Cardboard Cavalier

Cardboard Cavalier is a 1949 British historical comedy film directed by Walter Forde and starring Sid Field, Margaret Lockwood and Jerry Desmonde.[1]

Cardboard Cavalier
Cardboard Cavalier (1949 film).jpg
Directed byWalter Forde
Written byNoel Langley
Produced byWalter Forde
Culley Forde
StarringSid Field
Margaret Lockwood
Jerry Desmonde
CinematographyJack Hildyard
Edited byAlan Jaggs
Music byLambert Williamson
Production
company
Distributed byGeneral Film Distributors
Release date
29 March 1949
Running time
96 minutes
CountryUnited Kingdom
LanguageEnglish

It was the last film for Forde and Field. Field died of a heart attack shortly after the film was released.[2]

PlotEdit

In an England under the rule of Oliver Cromwell, London barrow boy Sidcup Buttermeadow is unwittingly used as a spy for the exiled Charles II to deliver messages to his royalist supporters, and is aided by the object of his affection, Nell Gwynn.[3]

Dressed as a Cavalier, Sidcup is pursued by Roundhead troops, but evades them with the help of a variety of people and a ghost.

When Charles is eventually restored as king, Sid is knighted and gets to kiss Nell Gwynn.

CastEdit

ProductionEdit

The film was part of an ambitious production programme from J. Arthur Rank to meet an increased quota for British films. His intent was to make 60 over 12 months.[4]

Sid Field's casting was announced in June 1948.[5] He made the movie after a six month tour of the US. Field's first film, London Town, had been a big flop but his popularity on stage encouraged Rank to try him again in films.[6]

Pat Roc was meant to play the role of Nell Gwynn but reportedly turned it down and was replaced by Margaret Lockwood, who was keen to play comedy again after making a number of dramas.[7][8] Field's son was born during filming on 5 August.[9]

Filming started in June 1948. It was made at Denham Studios. Production of the film was interrupted by a strike from crew members in protest over recent sackings of film workers.[10] Cast member Alfie Dean died as the result of an off-set accident during the period of filming.[11]

Filming ended in January 1949.[12] Lockwood wrote in her memoirs that "we had a romp of a time with Sid Field."[13]

ReceptionEdit

The film was a critical and box-office disappointment.

"I was terribly distressed when I read the press notices of the film", wrote Lockwood.[14]

Filmink stated the film "sounded like the sort of fun romp Bob Hope made so successfully...But those Hope vehicles were made by people who knew what they were doing...the makers of Cardboard Cavalier seem hopelessly out of their depth, including (it must be admitted) Lockwood who isn’t very good, mostly because she tries to be funny – forgetting that in her earlier comedies she was more the straight person."[15]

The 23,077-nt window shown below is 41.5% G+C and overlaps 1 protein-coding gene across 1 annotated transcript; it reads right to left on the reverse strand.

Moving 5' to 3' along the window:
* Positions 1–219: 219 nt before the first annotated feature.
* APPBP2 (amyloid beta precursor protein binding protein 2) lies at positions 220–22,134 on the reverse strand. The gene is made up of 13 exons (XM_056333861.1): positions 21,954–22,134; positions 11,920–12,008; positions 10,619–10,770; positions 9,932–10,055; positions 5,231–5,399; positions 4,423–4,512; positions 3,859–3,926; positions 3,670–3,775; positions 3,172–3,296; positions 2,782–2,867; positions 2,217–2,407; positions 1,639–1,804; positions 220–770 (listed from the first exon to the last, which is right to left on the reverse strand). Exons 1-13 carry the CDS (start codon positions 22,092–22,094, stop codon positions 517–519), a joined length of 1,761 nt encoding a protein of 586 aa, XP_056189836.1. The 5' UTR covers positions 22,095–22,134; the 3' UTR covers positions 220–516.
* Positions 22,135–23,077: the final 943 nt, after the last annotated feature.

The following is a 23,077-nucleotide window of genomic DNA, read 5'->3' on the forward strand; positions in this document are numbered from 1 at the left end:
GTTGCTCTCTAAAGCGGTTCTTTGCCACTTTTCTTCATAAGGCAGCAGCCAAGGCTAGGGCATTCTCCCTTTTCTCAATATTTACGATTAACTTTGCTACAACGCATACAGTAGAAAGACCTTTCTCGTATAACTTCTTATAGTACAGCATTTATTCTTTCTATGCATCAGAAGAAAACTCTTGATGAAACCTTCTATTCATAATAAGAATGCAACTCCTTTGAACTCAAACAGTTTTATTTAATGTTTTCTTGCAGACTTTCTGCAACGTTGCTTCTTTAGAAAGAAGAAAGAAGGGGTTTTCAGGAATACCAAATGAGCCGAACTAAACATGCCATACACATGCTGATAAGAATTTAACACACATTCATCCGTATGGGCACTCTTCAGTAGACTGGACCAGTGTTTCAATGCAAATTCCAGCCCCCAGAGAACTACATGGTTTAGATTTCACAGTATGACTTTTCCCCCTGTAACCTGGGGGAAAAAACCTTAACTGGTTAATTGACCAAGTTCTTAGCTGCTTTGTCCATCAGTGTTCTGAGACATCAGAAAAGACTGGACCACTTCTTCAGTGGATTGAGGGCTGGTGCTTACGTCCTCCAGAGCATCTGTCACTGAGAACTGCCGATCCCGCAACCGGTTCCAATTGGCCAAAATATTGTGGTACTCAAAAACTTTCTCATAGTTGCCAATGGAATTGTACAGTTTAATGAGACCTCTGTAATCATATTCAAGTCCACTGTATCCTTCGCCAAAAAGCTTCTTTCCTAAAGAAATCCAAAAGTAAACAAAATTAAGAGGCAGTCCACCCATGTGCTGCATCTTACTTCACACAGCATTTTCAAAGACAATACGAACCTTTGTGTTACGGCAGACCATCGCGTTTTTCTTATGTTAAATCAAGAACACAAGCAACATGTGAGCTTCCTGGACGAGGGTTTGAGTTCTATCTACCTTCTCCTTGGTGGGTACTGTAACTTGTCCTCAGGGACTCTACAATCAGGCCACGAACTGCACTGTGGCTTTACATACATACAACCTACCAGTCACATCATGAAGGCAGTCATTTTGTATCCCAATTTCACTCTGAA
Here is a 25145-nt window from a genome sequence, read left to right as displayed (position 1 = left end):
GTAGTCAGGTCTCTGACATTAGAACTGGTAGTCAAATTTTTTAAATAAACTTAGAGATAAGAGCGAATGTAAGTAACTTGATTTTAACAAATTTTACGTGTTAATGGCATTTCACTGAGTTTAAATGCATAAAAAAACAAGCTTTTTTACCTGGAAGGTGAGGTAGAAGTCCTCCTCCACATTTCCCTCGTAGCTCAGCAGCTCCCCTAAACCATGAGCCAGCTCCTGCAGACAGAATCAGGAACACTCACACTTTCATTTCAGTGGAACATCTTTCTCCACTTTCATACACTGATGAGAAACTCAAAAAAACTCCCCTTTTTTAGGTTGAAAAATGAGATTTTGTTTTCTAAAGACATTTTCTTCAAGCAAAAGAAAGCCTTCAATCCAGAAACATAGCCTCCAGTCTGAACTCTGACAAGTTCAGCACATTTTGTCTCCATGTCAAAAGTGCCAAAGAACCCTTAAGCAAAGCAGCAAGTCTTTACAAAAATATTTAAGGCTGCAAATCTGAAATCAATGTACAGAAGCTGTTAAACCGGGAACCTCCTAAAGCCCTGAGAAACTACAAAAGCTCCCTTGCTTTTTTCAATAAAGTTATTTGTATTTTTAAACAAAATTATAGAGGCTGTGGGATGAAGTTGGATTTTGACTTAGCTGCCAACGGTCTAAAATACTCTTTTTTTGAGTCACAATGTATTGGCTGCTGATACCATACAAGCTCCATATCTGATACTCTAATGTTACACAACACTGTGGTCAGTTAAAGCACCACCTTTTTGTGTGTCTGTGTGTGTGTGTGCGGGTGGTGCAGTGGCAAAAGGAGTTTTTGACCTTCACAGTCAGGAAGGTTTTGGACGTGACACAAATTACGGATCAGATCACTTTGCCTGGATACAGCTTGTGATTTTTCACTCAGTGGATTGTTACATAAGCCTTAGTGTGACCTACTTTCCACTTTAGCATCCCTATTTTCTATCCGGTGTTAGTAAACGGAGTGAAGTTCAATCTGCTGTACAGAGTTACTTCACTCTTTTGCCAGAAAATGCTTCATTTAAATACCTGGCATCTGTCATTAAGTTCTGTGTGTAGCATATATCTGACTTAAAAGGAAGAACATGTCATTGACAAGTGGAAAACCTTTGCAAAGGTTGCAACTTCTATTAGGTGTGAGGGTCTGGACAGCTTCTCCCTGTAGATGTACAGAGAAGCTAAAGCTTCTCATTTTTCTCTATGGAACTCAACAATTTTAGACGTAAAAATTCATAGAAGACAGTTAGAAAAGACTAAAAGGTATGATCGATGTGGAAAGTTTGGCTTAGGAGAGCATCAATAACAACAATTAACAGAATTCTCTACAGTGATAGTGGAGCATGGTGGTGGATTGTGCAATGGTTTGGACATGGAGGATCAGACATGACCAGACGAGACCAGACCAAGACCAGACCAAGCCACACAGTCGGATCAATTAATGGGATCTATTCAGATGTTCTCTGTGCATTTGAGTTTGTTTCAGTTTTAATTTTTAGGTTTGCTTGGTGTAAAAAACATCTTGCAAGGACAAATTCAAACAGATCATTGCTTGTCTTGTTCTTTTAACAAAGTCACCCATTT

Some reviews have been much more positive. The critic Derek Winnert noted that the film was "well timed, sprightly and funny, and exuberantly played by a welcome vintage cast, as well as amusingly written by Noel Langley and nicely directed by the comedy expert Forde."[16] Variety spoke of Langley's script "blend[ing] comedy, bathos and sheer slapstick with skill and ingenuity" and also highlighted Lockwood as playing her role with "great gusto...verve and vivacity".[17]

The film was banned in Syria in 1953.[18]

ReferencesEdit

  1. ^ BFI.org
  2. ^ "Comedian Sid Field Dies Suddenly". The Advertiser. 92 (28, 494). Adelaide. 4 February 1950. p. 2. Retrieved 26 October 2017 – via National Library of Australia.
  3. ^ "CARDBOARD CAVALIER". The Australian Women's Weekly. 17 (31). 7 January 1950. p. 34. Retrieved 26 October 2017 – via National Library of Australia.
  4. ^ "SIXTY NEW BRITISH FILMS: Programme for Year Beginning October". The Scotsman. Edinburgh, Scotland. 10 June 1948. p. 5.
  5. ^ "Of Local Origin". New York Times. 23 June 1948. p. 32.
  6. ^ "Sid Field to make new film". The Sun (2350). Sydney. 25 April 1948. p. 27. Retrieved 26 October 2017 – via National Library of Australia.
  7. ^ "Landis Film Shown On Suicide Day". The Mail. 37 (1, 885). Adelaide. 17 July 1948. p. 3 (Sunday Magazine). Retrieved 26 October 2017 – via National Library of Australia.
  8. ^ "Talking of TALKIES". Truth (2515). Queensland, Australia. 6 June 1948. p. 20. Retrieved 30 April 2016 – via National Library of Australia.
  9. ^ "Rank studios close for holidays". The Mail. 37 (1, 892). Adelaide. 4 September 1948. p. 3 (SUNDAY MAGAZINE). Retrieved 30 April 2016 – via National Library of Australia.
  10. ^ "FILM STRIKE". The Sunday Times. Perth. 31 October 1948. p. 12 Section: The Sunday Times Sporting Section. Retrieved 4 March 2013 – via National Library of Australia.
  11. ^ Aaron Neathery, "Who are Collinson and Dean?", The Third Banana, 8 November 2005. Retrieved 22 February 2021
  12. ^ "SCREEN AND ITS STARS". Warwick Daily News (9177). Queensland, Australia. 3 January 1949. p. 3. Retrieved 30 April 2016 – via National Library of Australia.
  13. ^ Lockwood, Margaret (1955). Lucky Star: The Autobiography of Margaret Lockwood. Odhams Press Limited. p. 143.
  14. ^ Margaret Lockwood, "Was I Difficult?", Picturegoer, 22 April 1950 p 15
  15. ^ Vagg, Stephen (29 January 2020). "Why Stars Stop Being Stars: Margaret Lockwood". Filmink.
  16. ^ http://www.derekwinnert.com/cardboard-cavalier-1949-sid-field-margaret-lockwood-mary-clare-jerry-desmonde-claude-hulbert-irene-handl-classic-movie-review-8599/. Retrieved 29 July 2021.
  17. ^ https://archive.org/details/variety174-1949-04/page/n6/mode/1up?view=theater, Variety, April 1949. Retrieved 29 July 2021.
  18. ^ "Syria Bans British Film". The Mercury. CLXXIII (25, 606). Tasmania. 15 January 1953. p. 2. Retrieved 30 April 2016 – via National Library of Australia.

External linksEdit